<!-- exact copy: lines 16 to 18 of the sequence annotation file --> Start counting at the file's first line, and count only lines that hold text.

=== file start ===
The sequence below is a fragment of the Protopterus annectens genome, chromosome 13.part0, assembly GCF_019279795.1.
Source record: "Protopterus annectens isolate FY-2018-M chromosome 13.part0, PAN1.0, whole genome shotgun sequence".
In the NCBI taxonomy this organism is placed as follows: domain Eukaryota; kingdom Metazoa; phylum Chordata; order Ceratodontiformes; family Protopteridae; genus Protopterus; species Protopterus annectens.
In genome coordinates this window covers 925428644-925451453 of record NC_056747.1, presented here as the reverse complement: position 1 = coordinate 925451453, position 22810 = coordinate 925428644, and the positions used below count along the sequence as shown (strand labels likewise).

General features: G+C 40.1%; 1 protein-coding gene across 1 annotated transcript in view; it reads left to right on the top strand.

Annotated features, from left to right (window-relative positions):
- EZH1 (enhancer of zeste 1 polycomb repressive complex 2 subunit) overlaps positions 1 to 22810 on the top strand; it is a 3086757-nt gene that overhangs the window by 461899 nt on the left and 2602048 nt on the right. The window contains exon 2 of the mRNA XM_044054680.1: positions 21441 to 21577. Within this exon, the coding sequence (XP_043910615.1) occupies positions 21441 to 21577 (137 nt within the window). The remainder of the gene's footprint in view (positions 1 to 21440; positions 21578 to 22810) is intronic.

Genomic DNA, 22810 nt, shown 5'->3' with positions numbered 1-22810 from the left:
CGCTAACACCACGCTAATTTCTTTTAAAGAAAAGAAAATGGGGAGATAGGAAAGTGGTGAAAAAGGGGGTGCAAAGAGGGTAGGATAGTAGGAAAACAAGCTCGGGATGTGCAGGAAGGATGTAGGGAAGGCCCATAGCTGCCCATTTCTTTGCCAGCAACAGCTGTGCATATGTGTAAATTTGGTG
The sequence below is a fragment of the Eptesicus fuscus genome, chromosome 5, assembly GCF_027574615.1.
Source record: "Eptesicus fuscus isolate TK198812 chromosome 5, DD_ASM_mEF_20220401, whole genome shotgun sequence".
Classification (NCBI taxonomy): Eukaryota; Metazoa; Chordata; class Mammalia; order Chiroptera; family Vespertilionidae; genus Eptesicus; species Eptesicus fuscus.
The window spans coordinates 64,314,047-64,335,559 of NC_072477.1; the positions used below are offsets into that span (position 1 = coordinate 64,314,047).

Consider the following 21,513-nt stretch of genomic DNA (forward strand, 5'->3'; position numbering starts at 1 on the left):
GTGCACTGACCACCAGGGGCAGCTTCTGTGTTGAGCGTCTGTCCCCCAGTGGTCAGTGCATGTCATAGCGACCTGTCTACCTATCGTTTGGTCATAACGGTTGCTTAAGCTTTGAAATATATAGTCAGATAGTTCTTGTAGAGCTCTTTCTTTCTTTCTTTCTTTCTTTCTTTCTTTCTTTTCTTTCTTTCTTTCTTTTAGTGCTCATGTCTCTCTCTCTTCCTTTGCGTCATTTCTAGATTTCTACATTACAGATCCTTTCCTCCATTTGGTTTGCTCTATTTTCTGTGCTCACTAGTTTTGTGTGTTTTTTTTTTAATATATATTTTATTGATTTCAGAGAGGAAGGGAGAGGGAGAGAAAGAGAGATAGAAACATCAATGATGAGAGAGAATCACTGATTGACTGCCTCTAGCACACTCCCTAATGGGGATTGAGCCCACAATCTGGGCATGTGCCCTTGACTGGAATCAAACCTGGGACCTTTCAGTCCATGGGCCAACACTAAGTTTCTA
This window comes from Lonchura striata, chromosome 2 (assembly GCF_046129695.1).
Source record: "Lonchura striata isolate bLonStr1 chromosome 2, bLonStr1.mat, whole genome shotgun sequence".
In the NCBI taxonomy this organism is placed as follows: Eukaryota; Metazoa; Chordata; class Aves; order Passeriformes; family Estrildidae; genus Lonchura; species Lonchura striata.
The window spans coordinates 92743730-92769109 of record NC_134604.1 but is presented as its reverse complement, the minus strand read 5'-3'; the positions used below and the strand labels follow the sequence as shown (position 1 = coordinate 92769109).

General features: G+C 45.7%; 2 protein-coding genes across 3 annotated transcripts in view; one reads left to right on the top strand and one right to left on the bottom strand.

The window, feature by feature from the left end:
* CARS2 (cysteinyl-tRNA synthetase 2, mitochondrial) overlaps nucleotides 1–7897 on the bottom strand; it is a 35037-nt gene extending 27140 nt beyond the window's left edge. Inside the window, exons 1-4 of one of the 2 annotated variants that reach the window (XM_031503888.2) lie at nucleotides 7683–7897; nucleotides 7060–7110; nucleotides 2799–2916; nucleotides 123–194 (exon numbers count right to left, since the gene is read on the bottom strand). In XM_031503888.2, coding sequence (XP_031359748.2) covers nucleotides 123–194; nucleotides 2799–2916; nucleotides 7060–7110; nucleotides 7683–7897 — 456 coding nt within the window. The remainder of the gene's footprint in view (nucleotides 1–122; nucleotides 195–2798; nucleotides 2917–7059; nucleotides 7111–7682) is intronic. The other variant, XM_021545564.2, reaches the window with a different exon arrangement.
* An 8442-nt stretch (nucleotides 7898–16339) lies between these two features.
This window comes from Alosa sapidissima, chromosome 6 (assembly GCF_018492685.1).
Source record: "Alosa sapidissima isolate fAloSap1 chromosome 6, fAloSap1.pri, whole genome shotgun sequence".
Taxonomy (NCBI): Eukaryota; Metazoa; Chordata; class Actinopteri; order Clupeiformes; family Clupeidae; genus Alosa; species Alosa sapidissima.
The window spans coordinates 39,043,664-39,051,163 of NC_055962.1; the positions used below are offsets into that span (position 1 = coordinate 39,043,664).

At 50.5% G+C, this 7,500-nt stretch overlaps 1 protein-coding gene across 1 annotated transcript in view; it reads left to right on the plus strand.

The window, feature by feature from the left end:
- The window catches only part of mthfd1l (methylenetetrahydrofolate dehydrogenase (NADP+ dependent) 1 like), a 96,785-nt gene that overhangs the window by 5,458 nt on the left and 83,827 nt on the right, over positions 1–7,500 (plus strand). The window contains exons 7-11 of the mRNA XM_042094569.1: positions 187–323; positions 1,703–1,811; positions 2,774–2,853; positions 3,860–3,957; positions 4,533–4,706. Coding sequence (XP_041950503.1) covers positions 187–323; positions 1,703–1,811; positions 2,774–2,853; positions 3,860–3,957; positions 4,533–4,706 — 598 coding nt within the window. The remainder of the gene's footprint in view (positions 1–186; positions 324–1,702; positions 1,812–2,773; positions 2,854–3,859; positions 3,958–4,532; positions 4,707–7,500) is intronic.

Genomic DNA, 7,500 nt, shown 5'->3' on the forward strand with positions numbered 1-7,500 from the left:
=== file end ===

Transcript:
This window comes from Lonchura striata, chromosome 2 (assembly GCF_046129695.1).
Source record: "Lonchura striata isolate bLonStr1 chromosome 2, bLonStr1.mat, whole genome shotgun sequence".
In the NCBI taxonomy this organism is placed as follows: Eukaryota; Metazoa; Chordata; class Aves; order Passeriformes; family Estrildidae; genus Lonchura; species Lonchura striata.